70. I said that the Greens were gradually *moderating* their policies, not that they were yet moderate by mainstream standards. It’s true there are many in The Greens that want to make Australia’s economy less liberal, but by no means all. As you say, they are big against corporate welfare, and the tax advantages churches get. They also support vast simplification of the tax system, and a move away from income taxes, even if they don’t support lowering the total amount collected. They back tariff removal, and moving from bilateral to multilateral trade agreements. Indeed, even if all the Greens’ current economic policies were implemented, I’m not sure you could reasonably argue that our economy would be particularly less liberal overall (unfortunately it would be more regulated). Given we’re already 4th in the world on the Heritage Freedom index, net liberalisation of the economy doesn’t strike me as a super high priority anyway, at least in the short term. For me, The Greens’ economic policies are problematic not because they’re not liberal enough, but because they’re often naive and betray modern understanding of market economics.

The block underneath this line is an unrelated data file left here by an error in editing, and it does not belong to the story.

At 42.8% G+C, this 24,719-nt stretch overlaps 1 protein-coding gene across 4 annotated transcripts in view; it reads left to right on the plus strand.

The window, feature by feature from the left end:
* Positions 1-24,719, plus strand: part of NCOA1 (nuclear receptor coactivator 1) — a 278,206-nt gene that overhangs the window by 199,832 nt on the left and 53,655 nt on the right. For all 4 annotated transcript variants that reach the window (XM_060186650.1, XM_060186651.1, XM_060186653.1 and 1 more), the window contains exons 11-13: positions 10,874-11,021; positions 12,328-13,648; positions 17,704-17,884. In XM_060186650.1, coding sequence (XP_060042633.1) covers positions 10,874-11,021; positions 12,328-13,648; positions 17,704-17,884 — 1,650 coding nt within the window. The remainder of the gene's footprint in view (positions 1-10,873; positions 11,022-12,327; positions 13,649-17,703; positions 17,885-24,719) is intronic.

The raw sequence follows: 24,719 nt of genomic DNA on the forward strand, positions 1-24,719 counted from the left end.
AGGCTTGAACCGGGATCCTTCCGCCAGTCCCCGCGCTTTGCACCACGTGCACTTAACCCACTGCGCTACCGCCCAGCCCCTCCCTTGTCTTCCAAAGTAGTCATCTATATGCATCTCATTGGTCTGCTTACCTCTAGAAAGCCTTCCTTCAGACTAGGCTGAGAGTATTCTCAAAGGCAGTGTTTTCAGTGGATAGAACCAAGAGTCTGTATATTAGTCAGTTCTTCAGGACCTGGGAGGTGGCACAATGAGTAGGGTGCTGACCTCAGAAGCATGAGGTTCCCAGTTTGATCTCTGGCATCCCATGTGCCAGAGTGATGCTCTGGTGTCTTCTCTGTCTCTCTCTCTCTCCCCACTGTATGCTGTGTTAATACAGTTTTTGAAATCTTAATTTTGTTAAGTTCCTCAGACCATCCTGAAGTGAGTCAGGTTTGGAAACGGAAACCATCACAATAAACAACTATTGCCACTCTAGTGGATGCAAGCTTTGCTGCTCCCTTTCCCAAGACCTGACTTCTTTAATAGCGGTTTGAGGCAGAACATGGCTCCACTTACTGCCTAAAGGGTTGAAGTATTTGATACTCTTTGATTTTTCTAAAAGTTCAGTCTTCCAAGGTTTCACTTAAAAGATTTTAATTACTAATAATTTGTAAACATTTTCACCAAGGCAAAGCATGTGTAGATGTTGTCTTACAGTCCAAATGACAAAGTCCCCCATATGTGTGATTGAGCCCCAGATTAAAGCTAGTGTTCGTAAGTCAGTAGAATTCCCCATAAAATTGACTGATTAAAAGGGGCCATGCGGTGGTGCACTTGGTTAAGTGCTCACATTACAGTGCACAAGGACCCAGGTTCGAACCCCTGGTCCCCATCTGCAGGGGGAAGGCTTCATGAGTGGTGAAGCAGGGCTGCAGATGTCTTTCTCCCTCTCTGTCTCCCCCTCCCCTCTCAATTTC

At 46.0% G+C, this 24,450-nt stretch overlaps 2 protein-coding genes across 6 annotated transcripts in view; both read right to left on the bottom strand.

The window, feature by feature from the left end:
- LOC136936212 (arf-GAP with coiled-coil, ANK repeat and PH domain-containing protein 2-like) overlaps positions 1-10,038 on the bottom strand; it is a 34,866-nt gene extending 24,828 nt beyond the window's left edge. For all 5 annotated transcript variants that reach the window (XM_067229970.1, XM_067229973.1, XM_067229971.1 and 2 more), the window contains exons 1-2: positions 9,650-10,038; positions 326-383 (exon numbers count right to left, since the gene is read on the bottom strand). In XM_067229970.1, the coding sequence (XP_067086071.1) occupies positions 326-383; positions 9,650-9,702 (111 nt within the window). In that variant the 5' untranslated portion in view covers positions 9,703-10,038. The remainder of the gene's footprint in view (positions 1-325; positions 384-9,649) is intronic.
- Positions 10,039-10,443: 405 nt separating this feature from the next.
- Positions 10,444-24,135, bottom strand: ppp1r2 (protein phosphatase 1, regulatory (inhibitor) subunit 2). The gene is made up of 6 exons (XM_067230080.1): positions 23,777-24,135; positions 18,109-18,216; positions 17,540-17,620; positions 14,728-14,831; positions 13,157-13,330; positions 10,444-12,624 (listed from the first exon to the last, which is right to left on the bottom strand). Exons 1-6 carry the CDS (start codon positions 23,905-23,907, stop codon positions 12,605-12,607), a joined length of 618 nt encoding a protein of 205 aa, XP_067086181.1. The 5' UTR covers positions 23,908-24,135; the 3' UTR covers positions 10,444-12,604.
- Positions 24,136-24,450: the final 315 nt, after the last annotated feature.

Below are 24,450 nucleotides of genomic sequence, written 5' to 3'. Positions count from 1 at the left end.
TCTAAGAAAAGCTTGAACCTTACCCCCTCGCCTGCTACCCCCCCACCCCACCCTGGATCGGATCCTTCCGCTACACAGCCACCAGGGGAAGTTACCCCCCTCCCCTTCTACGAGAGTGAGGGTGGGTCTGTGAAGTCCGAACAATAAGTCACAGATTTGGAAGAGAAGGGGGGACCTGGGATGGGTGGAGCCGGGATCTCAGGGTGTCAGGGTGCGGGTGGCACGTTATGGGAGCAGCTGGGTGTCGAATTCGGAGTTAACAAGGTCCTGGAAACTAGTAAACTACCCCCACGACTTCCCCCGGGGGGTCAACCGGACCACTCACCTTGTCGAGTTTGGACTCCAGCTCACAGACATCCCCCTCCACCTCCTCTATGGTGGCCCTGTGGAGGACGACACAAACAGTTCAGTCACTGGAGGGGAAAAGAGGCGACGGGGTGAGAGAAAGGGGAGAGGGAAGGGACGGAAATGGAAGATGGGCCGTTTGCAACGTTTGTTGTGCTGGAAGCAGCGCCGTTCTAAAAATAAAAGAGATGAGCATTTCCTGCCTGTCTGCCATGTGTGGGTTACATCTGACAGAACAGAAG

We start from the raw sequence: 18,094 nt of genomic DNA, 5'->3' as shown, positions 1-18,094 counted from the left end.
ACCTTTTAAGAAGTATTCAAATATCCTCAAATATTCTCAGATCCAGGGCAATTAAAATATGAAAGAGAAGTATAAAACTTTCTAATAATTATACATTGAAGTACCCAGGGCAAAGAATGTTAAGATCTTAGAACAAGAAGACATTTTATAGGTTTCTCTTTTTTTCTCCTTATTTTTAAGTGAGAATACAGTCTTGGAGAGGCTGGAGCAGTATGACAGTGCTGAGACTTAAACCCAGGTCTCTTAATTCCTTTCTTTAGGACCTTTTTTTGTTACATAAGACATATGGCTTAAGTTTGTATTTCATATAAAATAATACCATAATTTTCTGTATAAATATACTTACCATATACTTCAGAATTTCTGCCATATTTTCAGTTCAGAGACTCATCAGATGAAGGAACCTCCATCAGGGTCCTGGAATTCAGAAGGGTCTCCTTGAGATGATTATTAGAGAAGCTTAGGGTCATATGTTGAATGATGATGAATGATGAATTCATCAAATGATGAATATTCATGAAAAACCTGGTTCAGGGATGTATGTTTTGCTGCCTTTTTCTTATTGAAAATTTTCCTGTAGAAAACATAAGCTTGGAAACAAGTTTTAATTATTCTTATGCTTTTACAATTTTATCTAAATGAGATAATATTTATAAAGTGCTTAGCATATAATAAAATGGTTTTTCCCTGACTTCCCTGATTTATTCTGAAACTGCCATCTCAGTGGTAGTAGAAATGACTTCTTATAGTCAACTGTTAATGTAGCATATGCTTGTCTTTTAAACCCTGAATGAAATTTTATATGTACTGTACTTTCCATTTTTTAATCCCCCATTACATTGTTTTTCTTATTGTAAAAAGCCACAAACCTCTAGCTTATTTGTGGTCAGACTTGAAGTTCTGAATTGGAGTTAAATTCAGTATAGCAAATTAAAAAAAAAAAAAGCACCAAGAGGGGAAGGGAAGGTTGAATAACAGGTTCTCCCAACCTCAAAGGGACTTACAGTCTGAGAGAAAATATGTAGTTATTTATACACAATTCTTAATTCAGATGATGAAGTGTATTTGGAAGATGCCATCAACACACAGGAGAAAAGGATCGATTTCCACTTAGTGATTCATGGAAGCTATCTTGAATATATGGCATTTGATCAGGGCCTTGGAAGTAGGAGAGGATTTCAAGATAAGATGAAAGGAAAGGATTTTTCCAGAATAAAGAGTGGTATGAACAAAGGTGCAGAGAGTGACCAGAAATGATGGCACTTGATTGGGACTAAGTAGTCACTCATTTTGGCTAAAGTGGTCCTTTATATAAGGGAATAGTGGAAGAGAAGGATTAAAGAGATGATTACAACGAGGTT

Graeham, I absolutely agree that reducing the role of government is a far more effective way of building “social capital” than trying to impose it from above. My only concern is determining the least painful way of moving towards that goal.

    Ultimately, as long as the LDP stick with their current policy platform (one I largely agree with as a longer-term goal), the country is not in any danger of having those policies implemented. The Greens have a history dating back to 1972, and were their current rate of increasing electoral success to continue, might feasibly have a chance of winning lower house seats and pushing many of their policies forward within the next the decade. Given the two major parties are both socially conservative, I don’t see how the Australian electorate could move to support *two* socially progressive parties any time soon. Unless you’re happy to remain a micro-party, the LDP seems to have little choice but to form an alliance with the Greens. Yes, there are significant ideological differences, but given Australia’s parliamentary system, all successful political parties have had to deal with that reality.

    BTW, I’m not a Greens member, and only voted for them for the first time at the last election after finally being convinced that they were beginning to take economic policy seriously.